Magnetic resonance imaging findings in idiopathic sudden sensorineural hearing loss

Joseph W. Clyde, Vijay A. Patel, Sangam Kanekar, Huseyin Isildak

Research output: Contribution to journalArticle

Abstract

Background: The unpredictability in presenting signs and symptoms of idiopathic sudden sensorineural hearing loss (SSNHL) presents a notable diagnostic challenge for clinicians. Previous studies have confirmed the potentially important role of magnetic resonance imaging (MRI) in the diagnosis and prognostication of idiopathic SSNHL to guide definitive medical therapy, but correlations of these findings with outcomes remain controversial. Purpose: To evaluate and identify magnetic resonance imaging (MRI) findings associated with idiopathic sudden sensorineural hearing loss (SSNHL). Material and Methods: Sixty-eight patients with a documented diagnosis of idiopathic SSNHL and 20 controls underwent 1.5-T or 3-T MRI of the brain. Age, gender, ethnicity, associated co-morbidities, and audiometry findings were also recorded. Statistical analysis was performed to compare outcome measures between idiopathic SSNHL and control groups. Results: The mean age of the cohort was 57 ± 17 years, with a male-to-female ratio of 1:1.1. MRI findings include 25.0% (P = 1.000) with chronic microangiopathic disease, 14.7% (P = 0.165) with temporal bone aberrations, 13.2% (P = 0.165) with facial and/or vestibulocochlear nerve complex changes, 11.8% (P = 1.000) with venous malformations, 8.8% (P = 0.104) with arterial malformations, and 8.8% (P = 0.184) with cerebral and/or brainstem parenchymal disease. Conclusion: Arteriovenous malformations and central neurologic disease are not directly associated with idiopathic SSNHL on MRI. However, visualized signal changes of inner ear structures and facial/vestibulocochlear nerve complex support previously postulated theories, which include viral as well as inflammatory processes in the development of idiopathic SSNHL.

Original languageEnglish (US)
Pages (from-to)1167-1174
Number of pages8
JournalActa Radiologica
Volume60
Issue number9
DOIs
StatePublished - Sep 1 2019

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Sudden Hearing Loss
Sensorineural Hearing Loss
Magnetic Resonance Imaging
Vestibulocochlear Nerve
Facial Nerve
Audiometry
Temporal Bone
Arteriovenous Malformations
Central Nervous System Diseases
Inner Ear
Brain Stem
Signs and Symptoms
Chronic Disease
Outcome Assessment (Health Care)
Morbidity
Control Groups
Brain

All Science Journal Classification (ASJC) codes

  • Radiological and Ultrasound Technology
  • Radiology Nuclear Medicine and imaging

Cite this

@article{5e6e13197f9b40dcb2b21ffd47553df8,
title = "Magnetic resonance imaging findings in idiopathic sudden sensorineural hearing loss",
abstract = "Background: The unpredictability in presenting signs and symptoms of idiopathic sudden sensorineural hearing loss (SSNHL) presents a notable diagnostic challenge for clinicians. Previous studies have confirmed the potentially important role of magnetic resonance imaging (MRI) in the diagnosis and prognostication of idiopathic SSNHL to guide definitive medical therapy, but correlations of these findings with outcomes remain controversial. Purpose: To evaluate and identify magnetic resonance imaging (MRI) findings associated with idiopathic sudden sensorineural hearing loss (SSNHL). Material and Methods: Sixty-eight patients with a documented diagnosis of idiopathic SSNHL and 20 controls underwent 1.5-T or 3-T MRI of the brain. Age, gender, ethnicity, associated co-morbidities, and audiometry findings were also recorded. Statistical analysis was performed to compare outcome measures between idiopathic SSNHL and control groups. Results: The mean age of the cohort was 57 ± 17 years, with a male-to-female ratio of 1:1.1. MRI findings include 25.0{\%} (P = 1.000) with chronic microangiopathic disease, 14.7{\%} (P = 0.165) with temporal bone aberrations, 13.2{\%} (P = 0.165) with facial and/or vestibulocochlear nerve complex changes, 11.8{\%} (P = 1.000) with venous malformations, 8.8{\%} (P = 0.104) with arterial malformations, and 8.8{\%} (P = 0.184) with cerebral and/or brainstem parenchymal disease. Conclusion: Arteriovenous malformations and central neurologic disease are not directly associated with idiopathic SSNHL on MRI. However, visualized signal changes of inner ear structures and facial/vestibulocochlear nerve complex support previously postulated theories, which include viral as well as inflammatory processes in the development of idiopathic SSNHL.",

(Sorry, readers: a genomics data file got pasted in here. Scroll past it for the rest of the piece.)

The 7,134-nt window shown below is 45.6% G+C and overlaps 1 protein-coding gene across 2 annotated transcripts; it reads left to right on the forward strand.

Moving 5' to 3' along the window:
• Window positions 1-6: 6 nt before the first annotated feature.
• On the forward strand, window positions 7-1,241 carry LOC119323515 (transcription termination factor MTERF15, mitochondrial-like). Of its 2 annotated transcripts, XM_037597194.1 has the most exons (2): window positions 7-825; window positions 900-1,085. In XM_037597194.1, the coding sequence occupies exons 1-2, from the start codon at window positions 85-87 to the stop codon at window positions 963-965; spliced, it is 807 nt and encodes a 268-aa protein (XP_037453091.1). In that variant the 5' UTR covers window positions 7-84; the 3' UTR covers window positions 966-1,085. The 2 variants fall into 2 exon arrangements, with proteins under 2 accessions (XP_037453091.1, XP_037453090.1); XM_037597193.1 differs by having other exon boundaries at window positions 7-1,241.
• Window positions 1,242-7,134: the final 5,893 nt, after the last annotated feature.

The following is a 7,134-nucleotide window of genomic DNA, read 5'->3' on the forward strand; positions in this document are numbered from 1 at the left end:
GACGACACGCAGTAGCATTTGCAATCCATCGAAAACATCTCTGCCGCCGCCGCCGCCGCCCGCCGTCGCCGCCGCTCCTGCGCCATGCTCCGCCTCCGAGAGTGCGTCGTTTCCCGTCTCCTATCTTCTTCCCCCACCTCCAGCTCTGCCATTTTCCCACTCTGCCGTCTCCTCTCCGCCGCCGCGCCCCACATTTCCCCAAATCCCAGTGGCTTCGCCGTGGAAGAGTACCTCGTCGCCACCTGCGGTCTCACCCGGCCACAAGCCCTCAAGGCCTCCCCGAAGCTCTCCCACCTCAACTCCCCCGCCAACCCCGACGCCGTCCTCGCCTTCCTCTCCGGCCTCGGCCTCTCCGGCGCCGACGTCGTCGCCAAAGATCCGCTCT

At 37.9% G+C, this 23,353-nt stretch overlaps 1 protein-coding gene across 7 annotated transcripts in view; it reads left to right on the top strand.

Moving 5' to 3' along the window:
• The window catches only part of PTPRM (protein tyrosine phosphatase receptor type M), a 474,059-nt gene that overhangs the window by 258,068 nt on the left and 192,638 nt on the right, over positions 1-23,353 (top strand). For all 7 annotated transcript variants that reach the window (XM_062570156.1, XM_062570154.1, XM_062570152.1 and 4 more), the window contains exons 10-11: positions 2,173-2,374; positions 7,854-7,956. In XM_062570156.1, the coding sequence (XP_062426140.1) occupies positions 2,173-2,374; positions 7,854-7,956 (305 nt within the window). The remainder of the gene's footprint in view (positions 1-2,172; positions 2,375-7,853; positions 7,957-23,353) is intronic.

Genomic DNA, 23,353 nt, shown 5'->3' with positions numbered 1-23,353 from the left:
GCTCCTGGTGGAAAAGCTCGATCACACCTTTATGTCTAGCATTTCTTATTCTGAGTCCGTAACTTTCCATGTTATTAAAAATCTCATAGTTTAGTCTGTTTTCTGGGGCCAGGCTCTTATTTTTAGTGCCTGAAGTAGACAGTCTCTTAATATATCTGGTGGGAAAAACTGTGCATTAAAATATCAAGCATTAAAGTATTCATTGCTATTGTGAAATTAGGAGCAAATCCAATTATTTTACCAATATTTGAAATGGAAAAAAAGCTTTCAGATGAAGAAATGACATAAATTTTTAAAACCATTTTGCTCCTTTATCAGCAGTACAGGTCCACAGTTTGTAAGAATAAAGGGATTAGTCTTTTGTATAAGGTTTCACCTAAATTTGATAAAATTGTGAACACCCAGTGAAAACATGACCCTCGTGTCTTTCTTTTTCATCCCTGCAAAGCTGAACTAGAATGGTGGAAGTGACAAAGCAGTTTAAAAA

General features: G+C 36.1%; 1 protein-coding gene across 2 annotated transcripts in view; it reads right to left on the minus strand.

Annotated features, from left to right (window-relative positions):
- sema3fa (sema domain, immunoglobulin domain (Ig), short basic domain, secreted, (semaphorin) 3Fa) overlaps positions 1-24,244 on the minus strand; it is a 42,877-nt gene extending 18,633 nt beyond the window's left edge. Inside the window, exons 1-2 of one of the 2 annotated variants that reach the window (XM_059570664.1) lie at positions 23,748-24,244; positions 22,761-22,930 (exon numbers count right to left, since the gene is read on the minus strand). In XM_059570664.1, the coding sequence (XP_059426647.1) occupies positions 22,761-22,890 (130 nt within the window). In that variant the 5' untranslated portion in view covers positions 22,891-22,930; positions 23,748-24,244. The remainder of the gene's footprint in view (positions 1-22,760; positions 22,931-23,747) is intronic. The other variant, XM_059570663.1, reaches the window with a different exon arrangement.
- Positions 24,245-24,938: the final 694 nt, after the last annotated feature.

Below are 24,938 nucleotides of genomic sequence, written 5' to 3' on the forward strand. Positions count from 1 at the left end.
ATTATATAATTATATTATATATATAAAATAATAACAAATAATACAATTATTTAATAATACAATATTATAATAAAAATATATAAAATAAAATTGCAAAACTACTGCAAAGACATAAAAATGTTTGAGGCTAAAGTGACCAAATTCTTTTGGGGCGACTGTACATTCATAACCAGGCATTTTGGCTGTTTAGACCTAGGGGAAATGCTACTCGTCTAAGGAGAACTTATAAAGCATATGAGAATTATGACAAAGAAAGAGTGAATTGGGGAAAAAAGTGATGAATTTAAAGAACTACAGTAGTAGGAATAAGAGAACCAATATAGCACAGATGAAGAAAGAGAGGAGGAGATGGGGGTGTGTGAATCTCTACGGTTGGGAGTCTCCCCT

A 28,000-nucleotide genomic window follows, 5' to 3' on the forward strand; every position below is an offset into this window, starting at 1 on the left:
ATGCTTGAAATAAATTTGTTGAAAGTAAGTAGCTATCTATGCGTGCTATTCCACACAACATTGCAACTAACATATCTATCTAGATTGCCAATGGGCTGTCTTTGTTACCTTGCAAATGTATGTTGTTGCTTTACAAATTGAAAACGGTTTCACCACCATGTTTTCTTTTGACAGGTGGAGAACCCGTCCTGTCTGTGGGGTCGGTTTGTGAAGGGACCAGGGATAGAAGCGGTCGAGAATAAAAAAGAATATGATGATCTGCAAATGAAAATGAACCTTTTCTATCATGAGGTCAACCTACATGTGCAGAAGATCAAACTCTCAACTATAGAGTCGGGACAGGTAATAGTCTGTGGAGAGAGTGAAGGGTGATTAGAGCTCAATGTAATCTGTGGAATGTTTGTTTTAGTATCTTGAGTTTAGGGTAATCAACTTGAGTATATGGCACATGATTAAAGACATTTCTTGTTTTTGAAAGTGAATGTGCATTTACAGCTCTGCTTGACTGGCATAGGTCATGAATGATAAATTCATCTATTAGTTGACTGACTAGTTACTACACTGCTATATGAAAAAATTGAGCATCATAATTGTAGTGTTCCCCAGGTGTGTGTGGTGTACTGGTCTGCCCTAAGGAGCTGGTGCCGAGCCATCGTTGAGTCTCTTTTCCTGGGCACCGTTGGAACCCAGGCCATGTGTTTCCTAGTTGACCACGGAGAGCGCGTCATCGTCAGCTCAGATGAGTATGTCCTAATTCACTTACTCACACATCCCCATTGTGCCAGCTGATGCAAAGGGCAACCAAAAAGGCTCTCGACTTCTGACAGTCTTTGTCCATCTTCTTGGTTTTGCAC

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Magnetic resonance imaging findings in idiopathic sudden sensorineural hearing loss. / Clyde, Joseph W.; Patel, Vijay A.; Kanekar, Sangam; Isildak, Huseyin.

In: Acta Radiologica, Vol. 60, No. 9, 01.09.2019, p. 1167-1174.

Research output: Contribution to journalArticle

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T1 - Magnetic resonance imaging findings in idiopathic sudden sensorineural hearing loss

AU - Clyde, Joseph W.

AU - Patel, Vijay A.

AU - Kanekar, Sangam

AU - Isildak, Huseyin

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